Personally, my explanation for the 1600-series clones and the "12 like her" line is this:
The 1600-series ships (and the 1017 Constellation) have been refitted to externally indistinguishable specifications. Internally, some have more or fewer weapons, sensors, automation, etc. Pike had a crew of 200, because he was a standard GalEx Heavy Cruiser, with a standard mission profile. So his ship was fitted out with the equipment he'd need, and a crew big enough for that job. A MiliOps Heavy Cruiser of the same type would have a larger crew (say 300?), more individual phasers, fewer labs, etc. When Kirk got Enterprise, she came out of a refit that gave him a ship loaded for bear - 400 crew and all the bells and whistles. You have to save volume somewhere, so he has fewer phasers and photon torpedo banks, but more sophisticated models - like carrying an M-16 while the Pike had the equivalent of 8 bolt-action rifles. The simpler model is larger, takes up more space, and has more redundancy. It's the tradeoff. Kirk's ship is part of Independent Ops, and can go anywhere, perform any mission. So, since only 12 or 13 are fitted out and assigned to Independent Ops, there's your "12 like her". But the NCC-1664 Excalibur can easily be a Baton Rouge subtype that's been refitted and refitted until it matches the Constitution class externally. Or as was suggested above, NX-1700 was a prototype, and still testing out the limits of the design, so 1701 was the first production model. And since a lot of designs get scrapped in design or testing, NX-1600 was a failure, and as more 17-series ships were needed, unused 16-series numbers were used. 18-series couldn't be used, because until (or if) NX-1800 is designed and built, we would be poaching their numbers.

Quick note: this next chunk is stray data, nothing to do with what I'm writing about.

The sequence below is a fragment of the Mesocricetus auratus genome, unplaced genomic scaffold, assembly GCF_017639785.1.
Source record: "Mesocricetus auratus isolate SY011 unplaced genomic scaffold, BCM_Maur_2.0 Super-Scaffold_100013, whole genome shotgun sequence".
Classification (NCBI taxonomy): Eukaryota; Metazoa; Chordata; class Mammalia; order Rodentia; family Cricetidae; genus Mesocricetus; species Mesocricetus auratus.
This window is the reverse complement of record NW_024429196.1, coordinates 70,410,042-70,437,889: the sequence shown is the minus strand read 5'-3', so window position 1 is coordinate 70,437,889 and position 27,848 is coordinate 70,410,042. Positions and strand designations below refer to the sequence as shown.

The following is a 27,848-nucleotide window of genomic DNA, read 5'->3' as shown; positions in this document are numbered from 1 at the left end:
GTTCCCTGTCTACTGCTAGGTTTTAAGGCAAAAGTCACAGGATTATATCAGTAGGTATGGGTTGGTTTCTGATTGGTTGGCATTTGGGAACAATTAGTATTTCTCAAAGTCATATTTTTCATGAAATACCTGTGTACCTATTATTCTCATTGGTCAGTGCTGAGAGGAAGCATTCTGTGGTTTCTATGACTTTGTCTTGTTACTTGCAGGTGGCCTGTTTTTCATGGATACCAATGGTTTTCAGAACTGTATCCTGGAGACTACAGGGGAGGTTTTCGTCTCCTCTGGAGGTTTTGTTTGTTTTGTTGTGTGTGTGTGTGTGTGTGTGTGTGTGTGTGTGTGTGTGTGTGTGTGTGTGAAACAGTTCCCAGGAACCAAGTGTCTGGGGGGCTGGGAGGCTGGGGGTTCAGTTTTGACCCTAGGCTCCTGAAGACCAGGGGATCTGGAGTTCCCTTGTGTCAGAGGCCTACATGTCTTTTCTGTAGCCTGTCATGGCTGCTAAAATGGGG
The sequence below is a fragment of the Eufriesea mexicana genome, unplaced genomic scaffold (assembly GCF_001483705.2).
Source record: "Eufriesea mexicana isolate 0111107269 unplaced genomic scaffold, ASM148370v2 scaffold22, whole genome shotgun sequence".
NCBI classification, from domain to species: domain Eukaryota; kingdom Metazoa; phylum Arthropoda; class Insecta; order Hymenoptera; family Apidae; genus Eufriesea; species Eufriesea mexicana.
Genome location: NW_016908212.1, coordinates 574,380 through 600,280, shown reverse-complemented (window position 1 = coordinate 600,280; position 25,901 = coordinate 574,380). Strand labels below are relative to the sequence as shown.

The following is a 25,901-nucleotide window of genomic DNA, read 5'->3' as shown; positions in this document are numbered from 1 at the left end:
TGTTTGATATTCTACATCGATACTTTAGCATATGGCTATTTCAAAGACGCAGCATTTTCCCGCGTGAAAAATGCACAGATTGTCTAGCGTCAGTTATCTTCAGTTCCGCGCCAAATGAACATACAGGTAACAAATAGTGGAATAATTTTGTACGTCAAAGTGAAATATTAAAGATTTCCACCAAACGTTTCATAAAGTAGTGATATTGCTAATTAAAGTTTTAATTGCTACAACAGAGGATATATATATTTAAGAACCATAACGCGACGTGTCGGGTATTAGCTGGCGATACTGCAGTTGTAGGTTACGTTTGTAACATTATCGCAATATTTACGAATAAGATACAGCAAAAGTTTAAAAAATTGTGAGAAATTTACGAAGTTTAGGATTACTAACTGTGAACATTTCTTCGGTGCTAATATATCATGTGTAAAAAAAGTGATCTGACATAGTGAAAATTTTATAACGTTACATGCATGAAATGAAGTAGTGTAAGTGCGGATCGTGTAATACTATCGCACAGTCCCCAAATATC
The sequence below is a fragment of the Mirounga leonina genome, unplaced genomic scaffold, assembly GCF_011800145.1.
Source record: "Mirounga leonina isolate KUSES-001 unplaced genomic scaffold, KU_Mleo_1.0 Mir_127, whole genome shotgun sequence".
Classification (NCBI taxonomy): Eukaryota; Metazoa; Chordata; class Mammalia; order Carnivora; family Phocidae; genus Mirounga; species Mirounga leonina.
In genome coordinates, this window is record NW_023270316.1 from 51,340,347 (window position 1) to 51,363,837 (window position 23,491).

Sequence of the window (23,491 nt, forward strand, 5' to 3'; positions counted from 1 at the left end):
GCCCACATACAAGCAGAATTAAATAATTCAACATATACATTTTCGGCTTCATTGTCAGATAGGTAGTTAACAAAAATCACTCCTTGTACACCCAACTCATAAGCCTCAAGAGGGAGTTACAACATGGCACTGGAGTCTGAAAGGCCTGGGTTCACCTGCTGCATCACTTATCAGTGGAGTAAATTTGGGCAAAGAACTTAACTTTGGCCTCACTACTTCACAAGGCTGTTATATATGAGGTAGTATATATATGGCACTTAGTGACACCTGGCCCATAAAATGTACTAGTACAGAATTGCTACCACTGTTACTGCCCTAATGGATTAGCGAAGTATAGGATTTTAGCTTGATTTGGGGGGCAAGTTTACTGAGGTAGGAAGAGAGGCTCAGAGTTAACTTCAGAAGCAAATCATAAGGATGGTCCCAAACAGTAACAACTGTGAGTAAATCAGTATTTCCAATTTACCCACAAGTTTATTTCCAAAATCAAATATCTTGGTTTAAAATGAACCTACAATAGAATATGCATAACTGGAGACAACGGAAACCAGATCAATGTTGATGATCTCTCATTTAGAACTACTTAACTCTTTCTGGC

Overall, though, I just don't see the need to follow the 17-01 logic slavishly. It's a kinda cool thought, at first blush, but once you start really trying to apply it, it falls apart and locks you in too much.